WASHINGTON                -              Airbus bribed public officials and hid the payments as part of a pattern of worldwide corruption, prosecutors said on Friday as the European planemaker agreed a record $4 billion settlement with France, Britain and the United States.

The disclosures, made public after a nearly four-year investigation spanning sales to more than a dozen overseas markets, came as courts on both sides of the Atlantic formally approved settlements that lift a legal cloud that has hung over Europe’s largest aerospace group for years.

“It was a pervasive and pernicious bribery scheme in various divisions of Airbus SE that went on for a number of years,” U.S. District Judge Thomas Hogan said.

The deal, effectively a corporate plea bargain, means Airbus has avoided criminal prosecution that would have risked it being barred from public contracts in the United States and European Union - a massive blow for a major defense and space supplier.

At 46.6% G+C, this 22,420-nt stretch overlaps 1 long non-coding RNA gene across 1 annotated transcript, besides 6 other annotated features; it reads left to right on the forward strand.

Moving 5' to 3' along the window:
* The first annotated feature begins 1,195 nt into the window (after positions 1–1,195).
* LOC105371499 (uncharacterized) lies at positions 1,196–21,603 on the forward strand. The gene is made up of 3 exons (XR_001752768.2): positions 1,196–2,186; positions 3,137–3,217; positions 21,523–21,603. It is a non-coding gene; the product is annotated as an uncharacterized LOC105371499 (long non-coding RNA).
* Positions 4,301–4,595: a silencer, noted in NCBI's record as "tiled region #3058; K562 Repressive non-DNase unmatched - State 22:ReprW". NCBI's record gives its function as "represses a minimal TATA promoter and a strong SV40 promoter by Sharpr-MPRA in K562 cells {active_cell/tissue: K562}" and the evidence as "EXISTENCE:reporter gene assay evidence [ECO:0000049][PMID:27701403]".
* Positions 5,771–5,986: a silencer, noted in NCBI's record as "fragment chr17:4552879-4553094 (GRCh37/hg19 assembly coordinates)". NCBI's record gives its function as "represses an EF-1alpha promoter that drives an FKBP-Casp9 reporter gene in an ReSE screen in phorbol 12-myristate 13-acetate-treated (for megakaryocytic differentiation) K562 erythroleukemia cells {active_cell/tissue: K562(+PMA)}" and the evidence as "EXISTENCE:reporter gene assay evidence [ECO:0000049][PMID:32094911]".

Airbus, whose shares closed down 1%, has been investigated by French and British authorities for alleged corruption over jet sales dating back more than a decade. It has also faced U.S. inquiries over suspected violations of U.S. export controls.

“In reaching this agreement today, we are helping Airbus to turn the page definitively” on corrupt past practices, French prosecutor Jean-Francois Bohnert said.

France’s financial prosecutor said the company had also agreed to three years “light compliance monitoring” by the country’s anti-corruption agency.

In a packed hearing at London’s Royal Courts of Justice, an Airbus lawyer said the settlements “draw a clear line under the investigation and under the grave historic practices”.

Outlining detailed findings, the UK’s Serious Fraud Office (SFO) said Airbus had hired the wife of a Sri Lankan Airlines executive as its intermediary and misled Britain’s UKEF export credit agency over her name and gender, while paying $2 million to her company. The airline could not be reached for comment.

On defense deals, Airbus hired and disguised payments to a close relative of a government official in Ghana with no aerospace experience in connection with a sale of military transport planes, the SFO said. Ghana’s government could not immediately be reached.

Court filings in Britain and the United States outlined efforts to keep relationships and payments secret, including the use of code names such as ‘Van Gogh’ and payments described as “medications and dosages prescribed by Dr Brown”.